2. A process for producing a new and improved resinous composition containing cryptocrystalline noble metal particles which comprises admixing a phenol formaldehyde resinous molding composition with an excess of formaldehyde in a proportion of not more than 20% by weight of the total resin and a noble metal salt in a proportion of not more than 20% by weight of the total resin, and molding said composition at a pressure of from about 2,000 to about 8,000 p. s. i. at a temperature of from 280 to 360 F., the amount of metal salt and aldehyde being such as to have the cryptocrystalline particles impart electrical conductivity to the molded product.

3. A process for producing a new and improved conductive resinous composition containing cryptocrystalline noble metal composition which comprises admixing a urea formaldehyde molding composition with a noble metal salt in a proportion of not more than 20% by weight of the total composition and an excess of formaldehyde in a proportion of not more than 20% by weight of the total composition, and molding said composition at from about 1500 to about 6,000 p. s. i. at a temperature of from about 290 to about 325 F., whereby said metal salt is reduced by said formaldehyde to cryptocrysalline metal particles the amount of metal salt and formaldehyde being such as to have the crypto crystalline particles impart electrical conductivity to the molded product.

4. A process for producing a new and improved conductive resinous composition containing cryptocrystalline noble metal composition which comprises admixing a melamine formaldehyde molding composition with a noble metal salt in a proportion of not more than 20% by weight of the total composition and an excess of formaldehyde in a proportion of not more than 20% by weight of the total composition, and molding said composition at from about 1500 to about 6,000 p. s. i. at a temperature of from about 290 to about 325 F., whereby said metal salt is reduced by said formaldehyde to cryptocrystalline metal particles the amount of metal salt and formaldehyde being such as to have the cryptocrystalline particles impart electrical conductivity to the molded product.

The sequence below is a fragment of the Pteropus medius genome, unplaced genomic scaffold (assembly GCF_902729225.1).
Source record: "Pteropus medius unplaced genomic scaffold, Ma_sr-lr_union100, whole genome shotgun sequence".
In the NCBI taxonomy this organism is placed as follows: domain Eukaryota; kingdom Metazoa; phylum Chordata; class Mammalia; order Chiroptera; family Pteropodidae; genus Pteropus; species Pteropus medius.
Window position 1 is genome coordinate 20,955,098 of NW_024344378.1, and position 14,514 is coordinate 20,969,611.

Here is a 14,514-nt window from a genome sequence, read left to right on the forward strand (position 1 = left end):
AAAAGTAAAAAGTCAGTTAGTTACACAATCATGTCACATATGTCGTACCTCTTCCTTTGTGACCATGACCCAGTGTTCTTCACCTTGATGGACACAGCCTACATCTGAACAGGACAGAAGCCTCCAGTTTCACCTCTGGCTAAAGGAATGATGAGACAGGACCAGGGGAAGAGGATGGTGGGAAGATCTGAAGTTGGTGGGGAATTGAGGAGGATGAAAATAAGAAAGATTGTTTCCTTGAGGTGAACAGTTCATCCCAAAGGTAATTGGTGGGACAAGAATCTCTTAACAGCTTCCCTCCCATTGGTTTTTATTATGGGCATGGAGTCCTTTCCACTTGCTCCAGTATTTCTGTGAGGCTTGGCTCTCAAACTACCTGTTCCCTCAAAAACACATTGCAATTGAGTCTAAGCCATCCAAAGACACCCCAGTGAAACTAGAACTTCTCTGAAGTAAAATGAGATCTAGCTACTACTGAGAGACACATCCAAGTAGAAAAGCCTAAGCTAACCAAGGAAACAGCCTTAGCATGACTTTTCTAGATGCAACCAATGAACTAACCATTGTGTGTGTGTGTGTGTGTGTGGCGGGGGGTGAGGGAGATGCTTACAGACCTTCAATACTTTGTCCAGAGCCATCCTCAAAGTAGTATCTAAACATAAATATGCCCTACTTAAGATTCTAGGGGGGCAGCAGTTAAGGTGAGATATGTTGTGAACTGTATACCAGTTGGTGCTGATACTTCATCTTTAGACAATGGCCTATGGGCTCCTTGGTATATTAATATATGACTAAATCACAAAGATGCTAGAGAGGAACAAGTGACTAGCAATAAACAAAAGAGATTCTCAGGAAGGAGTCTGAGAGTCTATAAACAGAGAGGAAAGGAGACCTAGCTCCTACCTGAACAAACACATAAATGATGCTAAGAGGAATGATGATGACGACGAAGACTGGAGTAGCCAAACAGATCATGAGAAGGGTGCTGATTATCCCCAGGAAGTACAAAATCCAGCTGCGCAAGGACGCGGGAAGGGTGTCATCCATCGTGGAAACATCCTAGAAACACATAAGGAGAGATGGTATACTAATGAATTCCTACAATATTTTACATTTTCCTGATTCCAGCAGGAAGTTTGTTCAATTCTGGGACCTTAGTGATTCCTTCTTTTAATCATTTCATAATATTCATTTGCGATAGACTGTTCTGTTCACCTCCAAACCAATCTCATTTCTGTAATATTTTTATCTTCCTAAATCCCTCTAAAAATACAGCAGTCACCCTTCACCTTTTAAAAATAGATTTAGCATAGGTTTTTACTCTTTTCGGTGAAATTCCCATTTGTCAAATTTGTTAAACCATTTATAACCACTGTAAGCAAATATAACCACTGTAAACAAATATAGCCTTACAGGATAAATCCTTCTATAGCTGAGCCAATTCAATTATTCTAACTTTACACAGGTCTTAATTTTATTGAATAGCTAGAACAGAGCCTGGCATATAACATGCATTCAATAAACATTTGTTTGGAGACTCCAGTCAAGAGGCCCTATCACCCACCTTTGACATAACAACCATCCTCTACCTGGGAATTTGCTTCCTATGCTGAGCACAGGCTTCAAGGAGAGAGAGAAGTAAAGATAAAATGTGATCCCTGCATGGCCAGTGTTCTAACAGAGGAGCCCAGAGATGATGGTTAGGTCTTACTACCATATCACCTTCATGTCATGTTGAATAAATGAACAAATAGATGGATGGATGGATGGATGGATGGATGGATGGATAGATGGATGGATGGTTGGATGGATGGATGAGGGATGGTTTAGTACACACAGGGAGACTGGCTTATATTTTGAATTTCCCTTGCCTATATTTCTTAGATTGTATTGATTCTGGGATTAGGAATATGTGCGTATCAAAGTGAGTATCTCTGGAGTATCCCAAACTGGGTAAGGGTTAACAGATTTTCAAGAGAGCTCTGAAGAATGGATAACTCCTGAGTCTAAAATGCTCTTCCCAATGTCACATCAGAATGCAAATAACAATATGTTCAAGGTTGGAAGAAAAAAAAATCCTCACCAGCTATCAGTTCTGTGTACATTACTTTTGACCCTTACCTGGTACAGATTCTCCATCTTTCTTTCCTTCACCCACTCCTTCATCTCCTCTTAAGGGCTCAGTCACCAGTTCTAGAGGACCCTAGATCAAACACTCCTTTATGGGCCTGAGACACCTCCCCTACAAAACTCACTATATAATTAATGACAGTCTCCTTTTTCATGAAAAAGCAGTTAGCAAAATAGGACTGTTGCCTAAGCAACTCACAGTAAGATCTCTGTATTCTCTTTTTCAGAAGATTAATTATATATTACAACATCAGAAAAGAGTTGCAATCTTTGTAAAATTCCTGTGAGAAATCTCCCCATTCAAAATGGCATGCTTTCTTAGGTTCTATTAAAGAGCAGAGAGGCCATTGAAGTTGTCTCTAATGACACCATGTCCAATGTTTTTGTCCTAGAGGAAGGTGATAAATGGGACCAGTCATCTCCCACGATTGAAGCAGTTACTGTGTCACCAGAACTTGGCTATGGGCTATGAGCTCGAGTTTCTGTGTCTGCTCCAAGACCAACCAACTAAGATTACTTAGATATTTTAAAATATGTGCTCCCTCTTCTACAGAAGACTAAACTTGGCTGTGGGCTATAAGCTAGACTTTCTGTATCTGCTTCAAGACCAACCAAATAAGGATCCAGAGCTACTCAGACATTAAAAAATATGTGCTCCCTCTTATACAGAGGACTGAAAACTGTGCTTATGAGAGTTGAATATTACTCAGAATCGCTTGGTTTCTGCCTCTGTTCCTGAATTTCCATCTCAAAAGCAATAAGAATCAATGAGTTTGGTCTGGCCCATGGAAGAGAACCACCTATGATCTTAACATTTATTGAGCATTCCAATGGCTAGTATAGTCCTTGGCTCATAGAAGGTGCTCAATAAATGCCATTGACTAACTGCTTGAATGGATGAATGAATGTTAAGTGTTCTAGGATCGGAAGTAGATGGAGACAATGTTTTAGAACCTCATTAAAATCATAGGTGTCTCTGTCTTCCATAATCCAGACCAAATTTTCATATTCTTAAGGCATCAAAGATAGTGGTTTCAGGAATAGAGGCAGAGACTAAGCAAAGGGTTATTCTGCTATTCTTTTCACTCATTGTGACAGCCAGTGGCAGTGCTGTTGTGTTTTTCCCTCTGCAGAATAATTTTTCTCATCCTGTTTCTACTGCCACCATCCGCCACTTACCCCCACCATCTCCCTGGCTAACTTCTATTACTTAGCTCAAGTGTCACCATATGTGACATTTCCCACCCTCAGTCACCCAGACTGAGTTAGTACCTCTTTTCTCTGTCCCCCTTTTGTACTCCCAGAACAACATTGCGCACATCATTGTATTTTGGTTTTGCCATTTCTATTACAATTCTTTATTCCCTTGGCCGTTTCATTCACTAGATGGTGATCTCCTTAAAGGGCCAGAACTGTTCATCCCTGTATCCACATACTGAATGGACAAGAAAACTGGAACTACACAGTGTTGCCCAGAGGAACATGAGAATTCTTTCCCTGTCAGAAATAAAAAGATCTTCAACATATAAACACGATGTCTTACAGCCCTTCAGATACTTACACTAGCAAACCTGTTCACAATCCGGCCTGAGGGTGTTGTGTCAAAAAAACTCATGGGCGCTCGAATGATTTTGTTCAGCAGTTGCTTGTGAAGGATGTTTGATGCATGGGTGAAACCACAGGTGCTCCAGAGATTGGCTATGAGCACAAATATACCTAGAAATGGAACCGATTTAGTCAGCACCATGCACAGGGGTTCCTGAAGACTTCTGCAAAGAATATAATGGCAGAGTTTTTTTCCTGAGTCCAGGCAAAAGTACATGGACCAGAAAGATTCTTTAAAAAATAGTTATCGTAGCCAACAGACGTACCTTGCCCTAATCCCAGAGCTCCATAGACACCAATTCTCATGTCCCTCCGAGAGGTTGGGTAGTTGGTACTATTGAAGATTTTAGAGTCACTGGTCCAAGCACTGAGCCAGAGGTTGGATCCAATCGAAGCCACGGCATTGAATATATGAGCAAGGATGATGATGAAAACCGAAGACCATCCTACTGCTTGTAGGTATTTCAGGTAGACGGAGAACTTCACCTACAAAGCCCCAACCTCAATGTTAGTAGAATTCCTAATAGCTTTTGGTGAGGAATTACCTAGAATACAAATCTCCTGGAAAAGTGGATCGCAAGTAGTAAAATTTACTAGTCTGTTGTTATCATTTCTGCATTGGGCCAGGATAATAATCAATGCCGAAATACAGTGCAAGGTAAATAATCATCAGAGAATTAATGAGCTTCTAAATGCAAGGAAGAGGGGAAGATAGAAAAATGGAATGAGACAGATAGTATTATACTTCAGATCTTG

5. A process for producing an electrically conductive resin containing cryptocrystalline silver particles which comprises admixing a silver salt in a proportion of not more than 20% by weight of the total resin, 21 formaldehyde containing resinous composition capable of further polymerization and an excess of the formaldehyde in a proportion of not more than 20% by weight of the total resin, and molding said mixture under condi' tions of elevated temperature in the range of 300 to 330 F. and pressure in the range of from 1500 to 6000 p. s. i. whereby said silver salt is reduced to cryptocrystalline silver, the amount of silver salt and formaldehyde being such that the molded product is electrically conductive.